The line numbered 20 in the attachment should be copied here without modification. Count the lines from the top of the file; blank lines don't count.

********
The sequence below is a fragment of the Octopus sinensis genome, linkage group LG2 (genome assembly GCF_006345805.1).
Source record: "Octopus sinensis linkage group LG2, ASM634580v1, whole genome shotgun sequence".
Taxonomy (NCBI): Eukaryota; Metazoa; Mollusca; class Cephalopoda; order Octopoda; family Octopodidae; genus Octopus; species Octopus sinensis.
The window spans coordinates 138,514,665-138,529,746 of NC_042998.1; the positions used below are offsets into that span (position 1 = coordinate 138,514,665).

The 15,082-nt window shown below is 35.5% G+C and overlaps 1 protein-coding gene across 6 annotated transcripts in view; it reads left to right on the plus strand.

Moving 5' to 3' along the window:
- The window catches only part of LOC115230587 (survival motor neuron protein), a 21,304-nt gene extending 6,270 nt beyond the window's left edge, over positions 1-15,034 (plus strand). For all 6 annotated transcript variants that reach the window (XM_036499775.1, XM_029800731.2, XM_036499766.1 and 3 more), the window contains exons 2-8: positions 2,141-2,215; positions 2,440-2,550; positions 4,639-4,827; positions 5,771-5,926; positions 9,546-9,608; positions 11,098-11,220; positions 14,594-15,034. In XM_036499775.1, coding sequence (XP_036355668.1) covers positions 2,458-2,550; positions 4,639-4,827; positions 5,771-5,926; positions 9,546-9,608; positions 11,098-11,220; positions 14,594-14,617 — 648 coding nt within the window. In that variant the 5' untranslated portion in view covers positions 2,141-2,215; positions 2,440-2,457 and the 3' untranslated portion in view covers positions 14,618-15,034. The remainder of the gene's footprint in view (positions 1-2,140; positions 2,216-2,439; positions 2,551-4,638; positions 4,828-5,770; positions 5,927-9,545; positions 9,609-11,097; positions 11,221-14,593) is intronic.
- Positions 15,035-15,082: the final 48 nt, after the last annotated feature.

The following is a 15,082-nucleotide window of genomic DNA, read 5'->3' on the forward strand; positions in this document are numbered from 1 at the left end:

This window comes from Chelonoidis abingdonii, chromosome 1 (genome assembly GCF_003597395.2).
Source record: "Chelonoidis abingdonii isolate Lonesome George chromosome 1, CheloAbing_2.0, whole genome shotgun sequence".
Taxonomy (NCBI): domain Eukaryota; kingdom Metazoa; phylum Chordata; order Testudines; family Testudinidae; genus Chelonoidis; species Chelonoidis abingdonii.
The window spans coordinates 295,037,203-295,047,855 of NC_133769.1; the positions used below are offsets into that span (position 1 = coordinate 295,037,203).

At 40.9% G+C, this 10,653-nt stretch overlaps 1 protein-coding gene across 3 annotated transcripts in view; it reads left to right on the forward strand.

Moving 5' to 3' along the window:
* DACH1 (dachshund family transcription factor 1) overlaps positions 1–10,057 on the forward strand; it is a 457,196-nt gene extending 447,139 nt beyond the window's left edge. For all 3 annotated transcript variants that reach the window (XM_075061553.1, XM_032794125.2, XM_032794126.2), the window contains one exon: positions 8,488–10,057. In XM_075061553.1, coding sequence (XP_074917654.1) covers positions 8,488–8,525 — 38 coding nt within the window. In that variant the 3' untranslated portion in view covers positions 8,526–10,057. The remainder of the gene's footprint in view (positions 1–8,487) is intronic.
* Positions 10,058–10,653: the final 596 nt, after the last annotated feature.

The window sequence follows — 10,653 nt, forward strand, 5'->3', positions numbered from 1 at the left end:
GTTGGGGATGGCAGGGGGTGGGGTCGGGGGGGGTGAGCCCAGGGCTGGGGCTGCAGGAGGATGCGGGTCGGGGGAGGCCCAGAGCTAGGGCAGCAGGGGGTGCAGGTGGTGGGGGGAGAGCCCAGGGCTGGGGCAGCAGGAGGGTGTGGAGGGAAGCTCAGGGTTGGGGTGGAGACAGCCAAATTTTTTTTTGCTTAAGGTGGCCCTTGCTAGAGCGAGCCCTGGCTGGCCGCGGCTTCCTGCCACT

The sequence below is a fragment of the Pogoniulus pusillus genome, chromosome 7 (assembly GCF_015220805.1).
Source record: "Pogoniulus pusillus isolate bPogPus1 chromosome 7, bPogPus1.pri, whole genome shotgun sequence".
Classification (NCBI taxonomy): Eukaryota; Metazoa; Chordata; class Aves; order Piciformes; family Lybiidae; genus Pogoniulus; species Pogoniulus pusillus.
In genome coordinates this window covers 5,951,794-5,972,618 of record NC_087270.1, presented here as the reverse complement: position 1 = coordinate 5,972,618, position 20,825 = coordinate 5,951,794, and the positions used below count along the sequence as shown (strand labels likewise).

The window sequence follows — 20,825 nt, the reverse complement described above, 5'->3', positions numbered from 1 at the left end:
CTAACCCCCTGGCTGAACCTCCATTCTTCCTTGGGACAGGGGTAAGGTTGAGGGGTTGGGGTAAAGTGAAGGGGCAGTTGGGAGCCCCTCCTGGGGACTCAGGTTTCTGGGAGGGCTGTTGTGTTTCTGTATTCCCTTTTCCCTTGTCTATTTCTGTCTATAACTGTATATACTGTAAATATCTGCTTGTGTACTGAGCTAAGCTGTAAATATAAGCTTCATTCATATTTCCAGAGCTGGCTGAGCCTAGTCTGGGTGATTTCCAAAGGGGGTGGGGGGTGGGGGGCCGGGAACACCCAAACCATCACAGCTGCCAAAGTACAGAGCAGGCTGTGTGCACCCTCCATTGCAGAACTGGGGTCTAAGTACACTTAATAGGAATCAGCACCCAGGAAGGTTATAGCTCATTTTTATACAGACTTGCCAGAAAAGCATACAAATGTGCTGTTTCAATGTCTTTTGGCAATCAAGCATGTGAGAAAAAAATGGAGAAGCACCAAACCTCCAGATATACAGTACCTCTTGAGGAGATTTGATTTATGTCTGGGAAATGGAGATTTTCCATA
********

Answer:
The sequence below is a fragment of the Pogoniulus pusillus genome, chromosome 7 (assembly GCF_015220805.1).